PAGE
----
POTS Syndrome: A Little More Tired Than Normal

For many undergraduate students, the juggling of countless courses, extracurriculars and part-time jobs can lead to little time for food or sleep, as well as a lot of early mornings and late nights. Add to that differences in how individuals cope with stress, with some more capable than others, and university life can become overwhelming. For some students, however, they become tired and ill — often unable to even attend classes, get out of bed, or study — not because of high stress levels or little sleep but rather due to a condition that has in the past been little explored.

This condition is known as Postural Orthostatic Tachycardia Syndrome (POTS), estimated to impact about 40,000 to 50,000 people in Canada.1 Most commonly occurring in individuals between the ages of 14-35, with a greater prevalence in girls, POTS is a disorder of the autonomic nervous system that leads to problems relating to unconscious control, such as regulating heart rate and breathing.1 It is characterized by the symptoms of fatigue, sweating, tremors, and palpitations, as well as dizziness upon standing.2,3 Described as a debilitating heart condition, POTS essentially causes energy to be limited and easily expended in individuals.1

The pathogenesis of POTS is currently unknown, although several theories exist. One potential reason is impaired vascular innervation.3 When you stand, gravity pulls your blood down towards your feet. To prevent a decrease in blood pressure, your blood vessels quickly narrow and your heart rate increases slightly to maintain constant blood flow to the heart and brain.4 This phenomenon is mainly controlled by the autonomic nervous system. Impairment of this system in POTS prevents normal blood circulation, leading to the symptoms mentioned above.1,2 To further exacerbate conditions, individuals with POTS often also suffer from other health problems, such as diabetes, multiple sclerosis, or Lyme disease.1,2,5

A debilitating condition with large adverse effects on one’s daily life, it is shocking to learn that the prevalence of POTs is not monitored in Canada.1 Even more, it is not yet well understood currently despite having been first described apparently in 1940.3 This is mostly because the combination of associated illnesses, broad range of symptoms and a general lack of awareness in healthcare professionals makes diagnosis very difficult to accomplish.1 Patients have often reported being misdiagnosed with other diseases or given treatments for illnesses they do not have, simply because their physician did not have the knowledge needed to diagnose the condition.1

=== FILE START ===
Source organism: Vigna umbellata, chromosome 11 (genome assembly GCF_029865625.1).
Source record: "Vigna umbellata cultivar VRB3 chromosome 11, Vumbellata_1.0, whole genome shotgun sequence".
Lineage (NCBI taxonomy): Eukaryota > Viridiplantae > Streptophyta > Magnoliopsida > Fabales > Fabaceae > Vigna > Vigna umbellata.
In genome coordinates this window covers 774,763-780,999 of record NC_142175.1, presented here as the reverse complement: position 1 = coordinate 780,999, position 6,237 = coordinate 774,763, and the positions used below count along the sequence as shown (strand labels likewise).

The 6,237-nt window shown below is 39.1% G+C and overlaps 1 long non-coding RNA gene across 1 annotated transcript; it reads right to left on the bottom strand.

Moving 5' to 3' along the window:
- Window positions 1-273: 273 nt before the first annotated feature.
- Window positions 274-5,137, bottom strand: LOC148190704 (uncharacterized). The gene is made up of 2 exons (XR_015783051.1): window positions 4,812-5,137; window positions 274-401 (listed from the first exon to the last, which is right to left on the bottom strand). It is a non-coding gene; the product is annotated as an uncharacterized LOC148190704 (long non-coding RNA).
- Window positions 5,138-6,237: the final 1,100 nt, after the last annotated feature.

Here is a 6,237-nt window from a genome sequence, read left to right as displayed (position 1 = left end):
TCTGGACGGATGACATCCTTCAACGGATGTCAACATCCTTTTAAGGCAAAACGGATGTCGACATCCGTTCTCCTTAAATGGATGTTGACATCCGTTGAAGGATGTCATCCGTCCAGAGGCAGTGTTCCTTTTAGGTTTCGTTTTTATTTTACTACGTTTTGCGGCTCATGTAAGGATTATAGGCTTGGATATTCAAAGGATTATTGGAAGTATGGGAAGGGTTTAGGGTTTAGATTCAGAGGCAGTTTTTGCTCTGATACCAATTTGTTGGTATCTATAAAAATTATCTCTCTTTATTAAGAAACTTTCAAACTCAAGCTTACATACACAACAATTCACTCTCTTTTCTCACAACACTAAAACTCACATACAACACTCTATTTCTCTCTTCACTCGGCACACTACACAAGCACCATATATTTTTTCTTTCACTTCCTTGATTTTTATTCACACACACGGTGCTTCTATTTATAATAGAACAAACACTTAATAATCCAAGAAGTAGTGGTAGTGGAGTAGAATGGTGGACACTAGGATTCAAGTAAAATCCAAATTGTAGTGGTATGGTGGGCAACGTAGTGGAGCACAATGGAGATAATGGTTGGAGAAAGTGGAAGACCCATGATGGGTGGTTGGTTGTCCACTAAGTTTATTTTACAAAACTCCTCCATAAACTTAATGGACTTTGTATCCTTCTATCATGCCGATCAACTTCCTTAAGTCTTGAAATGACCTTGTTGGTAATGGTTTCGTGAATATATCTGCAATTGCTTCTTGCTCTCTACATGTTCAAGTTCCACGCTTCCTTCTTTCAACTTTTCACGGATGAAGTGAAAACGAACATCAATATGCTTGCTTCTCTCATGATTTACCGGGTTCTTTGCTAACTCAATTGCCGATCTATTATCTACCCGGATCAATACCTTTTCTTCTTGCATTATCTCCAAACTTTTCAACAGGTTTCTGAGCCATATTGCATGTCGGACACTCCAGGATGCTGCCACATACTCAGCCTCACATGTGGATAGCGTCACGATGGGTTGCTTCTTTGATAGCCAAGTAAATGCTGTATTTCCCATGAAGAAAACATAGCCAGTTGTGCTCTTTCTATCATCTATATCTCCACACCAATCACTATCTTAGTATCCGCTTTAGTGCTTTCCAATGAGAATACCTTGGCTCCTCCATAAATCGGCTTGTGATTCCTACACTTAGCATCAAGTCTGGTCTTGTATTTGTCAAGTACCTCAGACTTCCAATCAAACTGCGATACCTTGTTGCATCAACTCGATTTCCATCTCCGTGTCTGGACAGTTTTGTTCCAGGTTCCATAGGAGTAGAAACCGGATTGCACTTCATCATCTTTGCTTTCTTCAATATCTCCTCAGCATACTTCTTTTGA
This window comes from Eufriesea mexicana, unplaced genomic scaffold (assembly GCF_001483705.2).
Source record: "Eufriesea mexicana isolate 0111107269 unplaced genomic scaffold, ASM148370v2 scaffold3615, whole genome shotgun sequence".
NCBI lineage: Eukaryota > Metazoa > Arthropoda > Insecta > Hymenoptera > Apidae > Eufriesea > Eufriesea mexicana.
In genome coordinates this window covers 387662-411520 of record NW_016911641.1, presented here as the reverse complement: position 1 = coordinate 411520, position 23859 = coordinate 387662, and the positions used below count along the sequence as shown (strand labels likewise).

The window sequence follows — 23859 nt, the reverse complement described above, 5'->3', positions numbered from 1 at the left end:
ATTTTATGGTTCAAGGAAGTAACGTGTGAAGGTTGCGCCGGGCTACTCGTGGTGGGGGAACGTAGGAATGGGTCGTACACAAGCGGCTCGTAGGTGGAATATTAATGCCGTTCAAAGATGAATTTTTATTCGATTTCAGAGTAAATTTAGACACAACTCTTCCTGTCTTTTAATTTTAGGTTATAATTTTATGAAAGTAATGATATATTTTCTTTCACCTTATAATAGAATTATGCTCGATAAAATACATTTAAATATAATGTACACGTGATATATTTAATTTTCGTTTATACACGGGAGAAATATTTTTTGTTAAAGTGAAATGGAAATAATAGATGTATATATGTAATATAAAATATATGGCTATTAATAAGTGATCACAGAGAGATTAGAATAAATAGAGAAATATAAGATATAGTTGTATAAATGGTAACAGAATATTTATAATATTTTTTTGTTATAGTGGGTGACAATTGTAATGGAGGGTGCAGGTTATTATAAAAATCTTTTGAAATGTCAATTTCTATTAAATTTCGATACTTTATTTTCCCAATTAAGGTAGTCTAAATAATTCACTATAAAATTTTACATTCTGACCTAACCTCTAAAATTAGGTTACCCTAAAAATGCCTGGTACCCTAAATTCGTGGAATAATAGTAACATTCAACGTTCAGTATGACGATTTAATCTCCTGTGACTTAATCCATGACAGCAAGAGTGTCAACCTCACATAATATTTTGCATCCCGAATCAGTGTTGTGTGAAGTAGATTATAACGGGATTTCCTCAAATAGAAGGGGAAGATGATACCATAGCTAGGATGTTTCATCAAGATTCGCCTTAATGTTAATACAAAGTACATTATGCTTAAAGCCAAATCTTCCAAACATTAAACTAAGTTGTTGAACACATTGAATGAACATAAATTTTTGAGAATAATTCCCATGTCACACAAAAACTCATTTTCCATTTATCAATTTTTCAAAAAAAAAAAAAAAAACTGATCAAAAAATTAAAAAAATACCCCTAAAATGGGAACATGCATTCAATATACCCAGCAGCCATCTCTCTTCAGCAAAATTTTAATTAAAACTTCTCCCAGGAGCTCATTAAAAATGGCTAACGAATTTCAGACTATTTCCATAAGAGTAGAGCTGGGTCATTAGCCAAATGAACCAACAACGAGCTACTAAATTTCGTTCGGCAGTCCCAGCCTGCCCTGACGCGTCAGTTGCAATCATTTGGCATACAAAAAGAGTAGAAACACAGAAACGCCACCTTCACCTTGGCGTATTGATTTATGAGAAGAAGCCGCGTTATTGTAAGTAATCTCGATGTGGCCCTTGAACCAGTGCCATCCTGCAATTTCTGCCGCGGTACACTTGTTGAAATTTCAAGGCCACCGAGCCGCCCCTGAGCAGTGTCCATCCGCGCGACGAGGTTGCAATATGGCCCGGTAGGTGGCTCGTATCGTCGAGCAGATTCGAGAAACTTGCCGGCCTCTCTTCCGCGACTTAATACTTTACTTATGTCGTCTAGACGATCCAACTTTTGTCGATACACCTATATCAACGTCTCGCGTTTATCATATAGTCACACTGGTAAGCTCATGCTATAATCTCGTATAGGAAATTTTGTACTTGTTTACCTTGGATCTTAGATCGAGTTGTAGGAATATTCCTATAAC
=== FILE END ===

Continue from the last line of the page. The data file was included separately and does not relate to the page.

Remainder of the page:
This raises questions regarding the understanding of patients and physicians surrounding little-known conditions such as POTS, and the need for adequate knowledge in all healthcare professionals in order to properly diagnose and treat patients. Specialists and primary care physicians must work towards improving existing knowledge so that they can make the diagnosis and recommend appropriate treatment for an individual’s symptoms and severity of condition.2,6

It must be acknowledged that the Canadian medical community is slowly but surely moving towards gaining a greater understanding of POTS and providing physicians with the resources they need to improve. Despite being treatable, POTS can ruin the lives of many if not diagnosed and handled appropriately and early.7 Of all the students who believe they suffer only from the stress and long hours associated with university life, there may be some who are instead suffering from POTS. Physicians need to be aware of the clinical symptoms and have the necessary information to provide an accurate diagnosis, while patients need to have the education necessary to know when to visit a healthcare professional.6 For these individuals, these proper measures need to be put in place to enable them to live their lives freely and happily.

By Takhliq Amir



  1. Goffin, Peter. POTS Syndrome Is A Medical Condition Doctors Are Only Starting to Recognize [Internet]. Toronto Star. 2017 [cited 5 January 2017]. Available from: https://www.thestar.com/news/gta/2017/01/03/pots-syndrome-a-medical-condition-doctors-are-only-starting-to-recognize.html
  2. Arrhythmia [Internet]. Heart and Stroke Foundation of Canada. 2016 [cited 5 January 2017]. Available from: https://www.heartandstroke.ca/heart/conditions/arrhythmia
  3. Agarwal AK, Garg R, Ritch A, Sarkar P. Postural orthostatic tachycardia syndrome. Postgraduate Medical Journal. 2007;83(981):478-80. Available from: https://www.ncbi.nlm.nih.gov/pmc/articles/PMC2600095/ [cited 5 January 2017].
  4. Postural Tachycardia Syndrome (PoTS) [Internet]. NHS Choices. 2016 [cited 5 January 2017]. Available from: http://www.nhs.uk/Conditions/postural-tachycardia-syndrome/Pages/Introduction.aspx
  5. Postural Orthostatic Tachycardia Syndrome (Pots) [Internet]. Patient. 2016 [cited 5 January 2017]. Available from: http://patient.info/health/postural-tachycardia-syndrome-pots-leaflet
  6. Pavlik D, Agnew D, Stiles L, Ditoro R. Recognizing postural orthostatic tachycardia syndrome. Journal of the American Academy of Physician Assistants. 2016;29(4):17-23. Available from: http://journals.lww.com/jaapa/Fulltext/2016/04000/Recognizing_postural_orthostatic_tachycardia.3.aspx [cited 5 January 2017].
  7. Coorsh, Karolyn. Proper Diagnosis Of Rare Disorder Can Greatly Improve Quality Of Life [Internet]. CTV News. 2014 [cited 5 January 2017]. Available from: http://www.ctvnews.ca/health/proper-diagnosis-of-rare-disorder-can-greatly-improve-quality-of-life-1.1784370

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